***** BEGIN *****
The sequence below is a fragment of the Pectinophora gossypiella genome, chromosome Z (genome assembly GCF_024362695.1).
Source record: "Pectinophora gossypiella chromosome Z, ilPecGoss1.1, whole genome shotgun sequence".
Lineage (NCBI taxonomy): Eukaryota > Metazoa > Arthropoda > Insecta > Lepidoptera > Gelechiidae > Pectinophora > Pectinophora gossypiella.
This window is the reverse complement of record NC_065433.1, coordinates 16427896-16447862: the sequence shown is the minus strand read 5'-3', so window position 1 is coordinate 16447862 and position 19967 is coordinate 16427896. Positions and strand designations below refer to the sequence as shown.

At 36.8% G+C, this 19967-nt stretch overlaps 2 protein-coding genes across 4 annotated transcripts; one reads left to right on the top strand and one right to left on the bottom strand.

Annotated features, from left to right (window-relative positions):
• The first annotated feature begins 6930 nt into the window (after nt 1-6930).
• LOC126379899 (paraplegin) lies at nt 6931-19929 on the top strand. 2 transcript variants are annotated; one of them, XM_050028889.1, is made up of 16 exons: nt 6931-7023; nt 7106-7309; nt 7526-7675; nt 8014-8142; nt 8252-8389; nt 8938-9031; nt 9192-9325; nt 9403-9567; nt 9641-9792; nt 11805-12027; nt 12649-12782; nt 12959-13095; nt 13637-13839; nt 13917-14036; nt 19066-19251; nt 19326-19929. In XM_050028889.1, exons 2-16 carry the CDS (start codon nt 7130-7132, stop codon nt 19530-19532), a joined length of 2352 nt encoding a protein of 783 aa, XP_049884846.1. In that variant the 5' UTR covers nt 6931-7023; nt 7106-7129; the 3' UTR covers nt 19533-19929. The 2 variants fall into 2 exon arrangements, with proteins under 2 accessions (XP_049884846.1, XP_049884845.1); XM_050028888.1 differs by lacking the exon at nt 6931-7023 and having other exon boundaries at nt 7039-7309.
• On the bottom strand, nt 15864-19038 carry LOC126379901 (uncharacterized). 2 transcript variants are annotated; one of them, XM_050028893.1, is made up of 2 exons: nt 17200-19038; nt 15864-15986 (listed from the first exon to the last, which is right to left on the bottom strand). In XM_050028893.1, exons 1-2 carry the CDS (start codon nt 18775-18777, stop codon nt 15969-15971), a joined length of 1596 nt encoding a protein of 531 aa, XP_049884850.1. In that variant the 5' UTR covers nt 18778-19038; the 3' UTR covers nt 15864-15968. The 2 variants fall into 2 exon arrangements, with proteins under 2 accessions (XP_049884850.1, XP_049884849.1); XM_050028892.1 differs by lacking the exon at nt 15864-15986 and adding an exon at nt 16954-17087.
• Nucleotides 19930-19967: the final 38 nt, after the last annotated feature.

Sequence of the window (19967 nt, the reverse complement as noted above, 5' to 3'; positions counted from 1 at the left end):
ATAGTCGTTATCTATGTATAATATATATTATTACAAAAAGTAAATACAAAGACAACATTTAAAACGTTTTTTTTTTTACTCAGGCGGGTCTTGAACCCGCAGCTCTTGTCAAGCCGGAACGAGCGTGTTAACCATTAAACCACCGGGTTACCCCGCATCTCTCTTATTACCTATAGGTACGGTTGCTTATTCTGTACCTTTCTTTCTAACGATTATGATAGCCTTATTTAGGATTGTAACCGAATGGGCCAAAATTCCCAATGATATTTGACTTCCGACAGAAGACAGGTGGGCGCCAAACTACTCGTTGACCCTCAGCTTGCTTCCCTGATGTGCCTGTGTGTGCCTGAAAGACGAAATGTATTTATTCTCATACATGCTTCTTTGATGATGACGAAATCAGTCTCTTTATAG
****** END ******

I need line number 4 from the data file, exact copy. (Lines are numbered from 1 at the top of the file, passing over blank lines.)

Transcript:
This window is the reverse complement of record NC_065433.1, coordinates 16427896-16447862: the sequence shown is the minus strand read 5'-3', so window position 1 is coordinate 16447862 and position 19967 is coordinate 16427896. Positions and strand designations below refer to the sequence as shown.